Breastfeeding? Add these 10 lactation-boosting foods to your diet

Breastfeeding has benefits for both mom and baby, but it doesn’t come easily or naturally for everyone.  

 

While breast milk has been shown to nourish your baby’s immune system and even reduce the risk of sudden infant death syndrome, it’s not always easy to keep the supply flowing. Mothers and breastfeeding parents often struggle with the challenge of producing enough milk to satisfy their hungry babies, and that’s not to mention other difficulties like engorged milk ducts, cracked nipples, and latching. 

 

One easy way to support your breastfeeding journey is to consume lactogenic foods containing minerals and vitamins shown to boost your breast milk supply. Of course, good habits like regular feedings or pumpings and getting enough contribute most to milk production, but some anecdotal evidence has shown the following foods, herbs, and beverages might help kickstart the flow. 

Whole grains  

A lot of wives’ tales exist when it comes to pregnancy and breastfeeding, and you might have heard the advice that Guiness stimulates breast milk supply. 

We can’t testify to that, but considerable evidence does point to whole grains as a nutritious lactogenic food source.   

Notably, barley is one of the most rich dietary sources of polysaccharides that increase the breastfeeding hormone in both humans and animals.  

Toss a handful of barley into soups, stews and risottos. Or use germinated barley make a syrupy sweetener for beverages, baked goods, and more.

Dark leafy greens 

Vegetables like kale, alfalfa, lettuce, spinach, and broccoli are full of calcium and phytoestrogens that have been shown to have a positive effect on milk production. Add them to a stir fry, make a salad, or dress up your next panini with a rich burst of color. 

Fennel 

Drink dried fennel in the form of a tea, or add the licorice-sweet(ish) fresh fennel bulb chopped up to your next salad. This Mediterranean miracle herb contains phytoestrogens and can be supportive when enjoyed in moderation.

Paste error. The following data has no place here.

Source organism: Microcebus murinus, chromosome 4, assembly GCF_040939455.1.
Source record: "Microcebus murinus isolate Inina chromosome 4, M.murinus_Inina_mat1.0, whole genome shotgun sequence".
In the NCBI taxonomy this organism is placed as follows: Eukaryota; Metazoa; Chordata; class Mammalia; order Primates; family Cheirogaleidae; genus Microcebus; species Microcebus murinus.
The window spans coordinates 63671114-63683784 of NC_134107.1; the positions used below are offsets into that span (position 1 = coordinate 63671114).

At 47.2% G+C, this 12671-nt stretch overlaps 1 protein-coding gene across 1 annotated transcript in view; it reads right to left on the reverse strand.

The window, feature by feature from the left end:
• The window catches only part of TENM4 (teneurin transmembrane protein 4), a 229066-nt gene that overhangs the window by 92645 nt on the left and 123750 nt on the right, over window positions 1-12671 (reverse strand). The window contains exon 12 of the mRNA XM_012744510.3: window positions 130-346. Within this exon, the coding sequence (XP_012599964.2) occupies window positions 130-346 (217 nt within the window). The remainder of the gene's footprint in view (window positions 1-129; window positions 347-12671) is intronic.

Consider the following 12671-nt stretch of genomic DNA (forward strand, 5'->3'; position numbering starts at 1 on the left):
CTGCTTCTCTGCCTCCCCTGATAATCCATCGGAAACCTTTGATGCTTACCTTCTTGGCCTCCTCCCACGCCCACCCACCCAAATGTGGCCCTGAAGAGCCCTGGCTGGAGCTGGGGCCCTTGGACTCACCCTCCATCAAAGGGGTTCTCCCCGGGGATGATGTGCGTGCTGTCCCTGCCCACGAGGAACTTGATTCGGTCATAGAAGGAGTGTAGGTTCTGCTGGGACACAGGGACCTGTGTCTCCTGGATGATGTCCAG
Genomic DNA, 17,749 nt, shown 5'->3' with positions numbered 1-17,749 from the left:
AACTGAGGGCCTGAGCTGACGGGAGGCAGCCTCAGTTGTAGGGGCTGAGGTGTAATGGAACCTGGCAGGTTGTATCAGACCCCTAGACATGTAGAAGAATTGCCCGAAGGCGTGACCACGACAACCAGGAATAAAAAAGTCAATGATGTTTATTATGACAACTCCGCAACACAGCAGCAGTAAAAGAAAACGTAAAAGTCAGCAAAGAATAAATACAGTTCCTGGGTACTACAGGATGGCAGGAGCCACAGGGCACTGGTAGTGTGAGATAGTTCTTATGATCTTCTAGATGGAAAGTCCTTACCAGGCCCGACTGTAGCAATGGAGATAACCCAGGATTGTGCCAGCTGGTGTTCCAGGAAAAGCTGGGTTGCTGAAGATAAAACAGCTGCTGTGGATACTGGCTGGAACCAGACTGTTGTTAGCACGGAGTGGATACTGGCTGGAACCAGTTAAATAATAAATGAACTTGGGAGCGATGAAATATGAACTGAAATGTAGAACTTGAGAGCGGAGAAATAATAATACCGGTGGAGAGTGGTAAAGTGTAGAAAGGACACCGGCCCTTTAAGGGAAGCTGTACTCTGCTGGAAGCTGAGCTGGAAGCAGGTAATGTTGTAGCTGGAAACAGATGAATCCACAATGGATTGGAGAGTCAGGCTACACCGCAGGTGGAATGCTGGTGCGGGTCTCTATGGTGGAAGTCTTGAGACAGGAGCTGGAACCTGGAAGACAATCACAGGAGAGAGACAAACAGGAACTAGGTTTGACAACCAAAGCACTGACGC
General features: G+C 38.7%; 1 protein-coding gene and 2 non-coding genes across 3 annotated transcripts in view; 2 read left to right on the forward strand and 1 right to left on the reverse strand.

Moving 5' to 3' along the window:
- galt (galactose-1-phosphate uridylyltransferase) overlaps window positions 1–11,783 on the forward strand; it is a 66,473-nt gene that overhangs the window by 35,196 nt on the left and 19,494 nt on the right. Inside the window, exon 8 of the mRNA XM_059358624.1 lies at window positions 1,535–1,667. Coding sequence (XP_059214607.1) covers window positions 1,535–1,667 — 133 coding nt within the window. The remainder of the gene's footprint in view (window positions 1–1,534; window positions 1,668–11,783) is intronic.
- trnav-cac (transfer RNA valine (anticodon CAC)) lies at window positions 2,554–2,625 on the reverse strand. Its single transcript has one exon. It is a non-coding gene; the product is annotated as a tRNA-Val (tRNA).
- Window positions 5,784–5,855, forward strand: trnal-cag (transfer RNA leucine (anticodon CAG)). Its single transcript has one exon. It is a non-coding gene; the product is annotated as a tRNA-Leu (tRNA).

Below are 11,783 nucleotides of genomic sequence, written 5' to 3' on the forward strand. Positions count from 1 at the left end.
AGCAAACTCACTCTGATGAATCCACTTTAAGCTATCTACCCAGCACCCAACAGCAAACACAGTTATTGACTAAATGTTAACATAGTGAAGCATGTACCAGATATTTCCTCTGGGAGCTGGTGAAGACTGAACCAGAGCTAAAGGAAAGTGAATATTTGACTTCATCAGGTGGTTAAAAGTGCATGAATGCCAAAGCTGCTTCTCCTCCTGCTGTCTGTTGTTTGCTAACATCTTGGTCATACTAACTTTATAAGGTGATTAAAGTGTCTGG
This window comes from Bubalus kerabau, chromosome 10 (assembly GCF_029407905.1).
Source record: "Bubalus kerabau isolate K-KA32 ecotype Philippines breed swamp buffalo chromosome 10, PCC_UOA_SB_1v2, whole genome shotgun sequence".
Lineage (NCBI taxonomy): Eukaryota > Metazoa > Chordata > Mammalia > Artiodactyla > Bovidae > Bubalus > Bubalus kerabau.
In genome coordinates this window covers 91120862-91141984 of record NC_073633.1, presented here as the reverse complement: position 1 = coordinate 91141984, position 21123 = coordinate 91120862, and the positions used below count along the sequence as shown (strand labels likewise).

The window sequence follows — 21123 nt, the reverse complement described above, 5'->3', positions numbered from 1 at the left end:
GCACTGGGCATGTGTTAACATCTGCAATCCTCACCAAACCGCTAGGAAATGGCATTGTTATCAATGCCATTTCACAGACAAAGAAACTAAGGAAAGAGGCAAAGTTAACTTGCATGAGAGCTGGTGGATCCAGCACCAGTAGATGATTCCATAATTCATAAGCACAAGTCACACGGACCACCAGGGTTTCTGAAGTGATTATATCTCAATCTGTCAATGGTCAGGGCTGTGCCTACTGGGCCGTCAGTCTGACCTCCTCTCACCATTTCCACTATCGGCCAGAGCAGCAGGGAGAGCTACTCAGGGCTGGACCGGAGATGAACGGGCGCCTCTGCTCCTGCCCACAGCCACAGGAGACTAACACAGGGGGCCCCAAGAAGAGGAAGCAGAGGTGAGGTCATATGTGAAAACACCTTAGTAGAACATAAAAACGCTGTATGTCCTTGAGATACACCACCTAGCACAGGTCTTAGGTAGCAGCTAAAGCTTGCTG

Fenugreek 

Some studies show that fenugreek (which can be taken as a tea, tincture or supplement) significantly increases lactation in breastfeeding parents compared to placebo groups. 

Oats (or oat milk) 

While not the most flavorful food on this list, oats are a solid choice for breastfeeding parents. Oatmeal contains iron and is enjoyed by most as a comfort food, which improves stress levels and helps you cozy up with your babe.  

Ginger 

If you like ginger tea for settling your stomach, you’ll also appreciate it for stimulating breast milk supply. Some studies show that ginger is a promising herb for improving the flow of breast milk. 

Sesame seeds 

High in calcium and estrogen-like plant properties, sesame seeds are more than just a tasty topper for your favorite sushi rolls. Eat sesame seeds as a salad topping, in a trail mix, or rolled into a nutrient-dense energy ball as a way to stimulate lactation and produce more milk. 

Milk thistle  

When taken in the first two weeks after giving birth, milk thistle has been anecdotally shown to boost milk.  Milk thistle is known for its tell-tale white veins running through the leaves of the plans, and it’s historically been linked to breastfeeding for. Once known as Saint Mary's Thistle and Our Lady's Thistle, this herb can be enjoyed as a tea or taken as a supplement.  

Pumpkin  

Get ready to enjoy pumpkin-spice lattes, pumpkin loaf, pumpkin pie, and more. Consumption of this popular savory gourd was correlated to significantly improved milk volume in a study, and of course — it’s delicious! Pumpkin is also packed with nutrients like vitamins A, B1, B6, and C, copper, fiber, folate, and manganese. 

Garlic 

Forget about vampires: garlic is good for breastfeeding, too. Garlic has been used as a galactagogue (lactation-stimulator) in India and Turkey, and thanks to its popular, pungent taste, people in Western countries are giving it a try, too. While it may change the taste of your breastmilk, some claim that babies like it and therefore breastfeed more frequently and, in turn, stimulate your breast supply.  

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